orders on the subject, and the officer who
had charge of us not being dispused to
chain us.
T'he Sabbath came, and we had 22
miles to travel, Remoustrance would
only have mnitated. We were under the
command of armed men, and must travel
on. Mr. Mcl eod, being utterly unable
to walk, was mounted on Proctor’s horse.
Mr. Trott was allowed to ride a part of
the way in the waggon, and Dr. Butler
and myself two or three miles on hoise
back.
Arrived here, we were, as a matter of
course, marched into camp under sound
ol fife and drum.—We were then intro
duced to the juil; Brooks saying as we
entered, “There is where all the enemies
o' Georgia have to land,—there and in
hell.” Tlappily man has not the keys
of the everlasting prison.—At night a
white man who has a Cherokee family
was added to our number.
| On Monday Mr. Thompson and Mr,
‘\\'o-Ils came and requested an intervicw
'with us. Mr. Thompson was admitted,
‘under the restriction that no one should
have any private conversation with us,
Inr receive any papers from us without
their being inspected by Col. Nelsor,
'who has the present command,Col. Sand
ford being absent. Mr. Wells was re
fused adnnttance.
| Mr. McLeod sent a note to Col. Ne!-
'son on Monday, requesting a personc!
anterview, On Tuesday morning Col.
'Nelson sent for him, and dismissed him.
He was not permitted to return and bi
lus farewell,
I On Saturday evening, July 16, po
‘ceiving that we should probably spernd
the Sabtbath here, we sent to Col, ‘;\el
son the following request,
| Col. Th. H. Nulson,
Sir,—lf it be consistent with neces
sary regulations, it would be a high
gratificati n to some of your prisoners, ii
M+, Trott and Mr. Worcester might be
permitted to hold a meeting to-morrov
evening at some place where such of tho
guard and of the neighbors as are dis
posed might attend. 1f the favor can
be granted, be so kind as to give us an
answer as soon as convenient. We wish
to be understood that we should ali
greatly desire the privilege of attending
(Signed) S. A WorcestEß,
J. J. Trorr,
‘ Evrzur BurLEer,
' SamuerL Maves.
- This note was presently returned with
the following written on the outside,
We view the within request as an im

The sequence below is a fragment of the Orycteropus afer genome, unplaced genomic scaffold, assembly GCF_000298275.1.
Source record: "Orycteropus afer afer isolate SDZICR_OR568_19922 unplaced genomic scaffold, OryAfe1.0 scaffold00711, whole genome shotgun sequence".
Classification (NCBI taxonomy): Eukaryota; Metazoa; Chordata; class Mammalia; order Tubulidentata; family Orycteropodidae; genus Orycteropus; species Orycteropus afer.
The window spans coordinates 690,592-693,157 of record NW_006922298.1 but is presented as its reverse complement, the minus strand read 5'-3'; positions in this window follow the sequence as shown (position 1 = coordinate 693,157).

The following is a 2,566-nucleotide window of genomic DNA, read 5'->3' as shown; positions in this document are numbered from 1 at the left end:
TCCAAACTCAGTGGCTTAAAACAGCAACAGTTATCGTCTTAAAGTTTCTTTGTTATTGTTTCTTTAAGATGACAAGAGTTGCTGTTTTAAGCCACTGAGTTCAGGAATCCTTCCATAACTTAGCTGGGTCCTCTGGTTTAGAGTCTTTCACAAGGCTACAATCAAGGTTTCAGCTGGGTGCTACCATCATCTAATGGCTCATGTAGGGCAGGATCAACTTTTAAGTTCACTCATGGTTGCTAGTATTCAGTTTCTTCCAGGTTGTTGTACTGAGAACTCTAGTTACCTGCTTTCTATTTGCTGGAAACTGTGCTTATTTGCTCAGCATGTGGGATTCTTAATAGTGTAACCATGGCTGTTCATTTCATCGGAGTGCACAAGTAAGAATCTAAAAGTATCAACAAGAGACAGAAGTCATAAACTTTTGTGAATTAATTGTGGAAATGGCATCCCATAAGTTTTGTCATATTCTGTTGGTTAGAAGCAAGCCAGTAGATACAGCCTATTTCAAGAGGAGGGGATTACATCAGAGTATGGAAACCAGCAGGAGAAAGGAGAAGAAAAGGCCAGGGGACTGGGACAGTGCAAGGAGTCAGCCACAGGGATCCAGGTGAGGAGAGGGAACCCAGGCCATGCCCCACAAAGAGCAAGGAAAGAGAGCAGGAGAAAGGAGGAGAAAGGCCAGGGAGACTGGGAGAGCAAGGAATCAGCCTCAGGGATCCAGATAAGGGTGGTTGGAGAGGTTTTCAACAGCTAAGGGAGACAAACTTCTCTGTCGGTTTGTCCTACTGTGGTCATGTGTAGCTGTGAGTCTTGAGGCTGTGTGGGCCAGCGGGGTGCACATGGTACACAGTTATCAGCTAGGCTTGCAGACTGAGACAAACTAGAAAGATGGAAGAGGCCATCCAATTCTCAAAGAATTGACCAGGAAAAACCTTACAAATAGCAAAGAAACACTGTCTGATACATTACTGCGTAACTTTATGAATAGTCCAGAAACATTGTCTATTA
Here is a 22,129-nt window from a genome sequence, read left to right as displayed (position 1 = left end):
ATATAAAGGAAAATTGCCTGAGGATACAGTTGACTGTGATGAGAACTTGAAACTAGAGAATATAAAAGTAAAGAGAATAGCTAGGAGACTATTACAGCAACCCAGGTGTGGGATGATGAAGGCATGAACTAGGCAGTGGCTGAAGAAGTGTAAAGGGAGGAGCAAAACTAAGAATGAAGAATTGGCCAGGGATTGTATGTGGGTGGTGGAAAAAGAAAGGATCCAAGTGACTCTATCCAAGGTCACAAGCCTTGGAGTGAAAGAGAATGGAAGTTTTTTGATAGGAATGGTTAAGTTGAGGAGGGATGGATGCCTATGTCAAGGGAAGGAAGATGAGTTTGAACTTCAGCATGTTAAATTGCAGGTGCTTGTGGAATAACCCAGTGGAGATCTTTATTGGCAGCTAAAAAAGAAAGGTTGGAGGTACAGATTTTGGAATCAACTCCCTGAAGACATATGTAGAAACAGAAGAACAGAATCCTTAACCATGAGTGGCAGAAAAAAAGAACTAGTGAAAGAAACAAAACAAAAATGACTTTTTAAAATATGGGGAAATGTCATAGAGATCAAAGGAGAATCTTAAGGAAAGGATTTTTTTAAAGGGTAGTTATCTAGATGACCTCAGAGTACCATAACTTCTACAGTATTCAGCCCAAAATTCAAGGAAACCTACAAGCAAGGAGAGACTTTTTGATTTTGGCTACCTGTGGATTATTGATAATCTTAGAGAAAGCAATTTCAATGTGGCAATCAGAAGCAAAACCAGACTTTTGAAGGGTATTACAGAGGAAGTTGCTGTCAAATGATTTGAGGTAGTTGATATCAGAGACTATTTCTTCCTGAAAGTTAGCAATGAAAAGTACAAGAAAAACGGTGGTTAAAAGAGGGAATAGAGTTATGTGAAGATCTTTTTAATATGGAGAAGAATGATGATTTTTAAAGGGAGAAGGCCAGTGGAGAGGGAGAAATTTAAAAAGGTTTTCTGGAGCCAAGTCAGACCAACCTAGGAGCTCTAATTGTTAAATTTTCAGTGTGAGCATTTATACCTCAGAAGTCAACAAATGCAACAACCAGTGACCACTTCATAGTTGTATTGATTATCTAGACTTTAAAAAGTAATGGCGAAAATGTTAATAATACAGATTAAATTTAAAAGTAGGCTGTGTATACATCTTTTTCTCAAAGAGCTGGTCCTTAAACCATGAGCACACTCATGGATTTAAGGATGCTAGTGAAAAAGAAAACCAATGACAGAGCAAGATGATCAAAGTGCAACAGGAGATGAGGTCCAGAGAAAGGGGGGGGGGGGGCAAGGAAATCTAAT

pertinent one. If your conduct be evi
dence of your churacter and the doc
trines you wish to promulgate, we are
sufliciently enlightened as to both. Our
object is to restrain, not to facilitate their
promulgation. If your object be true
piety you can enjoy it where you are.
Were we hearers we would not be bene
fitted, devoid as we are of confidence i
your honesty,
‘ (Signed)
From most of the individuals of the
guard we have received noill treatment;
from some of them, kindness. As was,
however, perhaps to be expected in our
circumstances, we have received soma
insults, which it is trying for the spirit to
bear. But we regard it as a testimony
in our favor, that when the desire is to
torture us, it is taken for granted that this
can be best effected by uttering profane
and obscene expressions in our ears,
I July 19 —Yesterday Mr. Thompson
‘and Mr. William Rogers, a Cherokee,
(who acts as agent for the nation, arrived
‘and presented to Col. Nelson, a writ of’
Ilmhms corpus, which they had procured
to remove us from this place. This would
rhuvc been sooner done, but Dr. Butler
and I thought it best for Mr. Thompson
first to consult Mr. Underwood, our
counsel, who lives at considerable dis«
tance, whether that was the bLest coursq
to pursue in reference to the final result,
When the writ arrived we supposed wg
should be immedintely taken Leloro g
court, but we stull remein here,
Nw Echota, July 28.—After | had
written the above, we still remained in
jail till Thursday morning, July 21—y
The renson atterwards assigned by Col.
| Nelson i court for our dotention was,
that Col. Santord, who returned oy
| Wednesdav evening from a journey tg
Milledgesille;, had important testimony
[in his possegsion, Cn 'l‘hul.dlly mofis
‘ming, we were furpished with horses, ang
set out for Lawrenceville, On the wag
(we were taken before a justice of 1
peace and committed to jail, althoog
‘the writ of habeus corpus required
C. H. NELsoNn.

xml | txt